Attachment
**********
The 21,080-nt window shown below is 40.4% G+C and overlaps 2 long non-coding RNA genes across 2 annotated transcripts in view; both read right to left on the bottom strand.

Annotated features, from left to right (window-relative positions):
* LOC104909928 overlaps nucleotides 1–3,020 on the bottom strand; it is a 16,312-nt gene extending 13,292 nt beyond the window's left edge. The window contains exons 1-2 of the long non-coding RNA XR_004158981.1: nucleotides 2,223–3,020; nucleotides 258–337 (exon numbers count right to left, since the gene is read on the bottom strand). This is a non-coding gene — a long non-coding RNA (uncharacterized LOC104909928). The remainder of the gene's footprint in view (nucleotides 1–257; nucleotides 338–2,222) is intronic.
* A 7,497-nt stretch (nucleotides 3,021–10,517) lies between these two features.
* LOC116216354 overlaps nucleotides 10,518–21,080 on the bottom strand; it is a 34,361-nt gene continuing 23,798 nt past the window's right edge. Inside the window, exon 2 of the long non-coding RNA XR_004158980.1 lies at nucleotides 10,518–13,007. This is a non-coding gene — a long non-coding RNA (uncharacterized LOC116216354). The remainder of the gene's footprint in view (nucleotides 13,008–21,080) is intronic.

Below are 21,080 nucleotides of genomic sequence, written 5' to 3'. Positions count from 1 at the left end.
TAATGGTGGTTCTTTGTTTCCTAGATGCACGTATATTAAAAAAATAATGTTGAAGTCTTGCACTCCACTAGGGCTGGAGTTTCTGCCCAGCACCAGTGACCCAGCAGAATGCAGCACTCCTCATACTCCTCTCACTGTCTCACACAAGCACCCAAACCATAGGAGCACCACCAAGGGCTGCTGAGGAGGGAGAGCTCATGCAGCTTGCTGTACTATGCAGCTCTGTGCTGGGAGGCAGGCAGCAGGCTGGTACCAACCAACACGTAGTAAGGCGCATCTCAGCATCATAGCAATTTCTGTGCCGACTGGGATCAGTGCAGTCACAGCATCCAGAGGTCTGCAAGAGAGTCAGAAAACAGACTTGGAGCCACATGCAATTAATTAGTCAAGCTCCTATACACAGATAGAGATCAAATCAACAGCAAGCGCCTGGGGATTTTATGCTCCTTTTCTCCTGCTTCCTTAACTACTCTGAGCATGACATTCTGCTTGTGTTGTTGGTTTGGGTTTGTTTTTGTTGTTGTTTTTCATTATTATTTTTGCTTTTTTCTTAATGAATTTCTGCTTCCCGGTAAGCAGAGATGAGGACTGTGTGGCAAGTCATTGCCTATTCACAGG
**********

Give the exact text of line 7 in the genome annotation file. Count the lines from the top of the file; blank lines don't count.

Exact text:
TAATGGTGGTTCTTTGTTTCCTAGATGCACGTATATTAAAAAAATAATGTTGAAGTCTTGCACTCCACTAGGGCTGGAGTTTCTGCCCAGCACCAGTGACCCAGCAGAATGCAGCACTCCTCATACTCCTCTCACTGTCTCACACAAGCACCCAAACCATAGGAGCACCACCAAGGGCTGCTGAGGAGGGAGAGCTCATGCAGCTTGCTGTACTATGCAGCTCTGTGCTGGGAGGCAGGCAGCAGGCTGGTACCAACCAACACGTAGTAAGGCGCATCTCAGCATCATAGCAATTTCTGTGCCGACTGGGATCAGTGCAGTCACAGCATCCAGAGGTCTGCAAGAGAGTCAGAAAACAGACTTGGAGCCACATGCAATTAATTAGTCAAGCTCCTATACACAGATAGAGATCAAATCAACAGCAAGCGCCTGGGGATTTTATGCTCCTTTTCTCCTGCTTCCTTAACTACTCTGAGCATGACATTCTGCTTGTGTTGTTGGTTTGGGTTTGTTTTTGTTGTTGTTTTTCATTATTATTTTTGCTTTTTTCTTAATGAATTTCTGCTTCCCGGTAAGCAGAGATGAGGACTGTGTGGCAAGTCATTGCCTATTCACAGG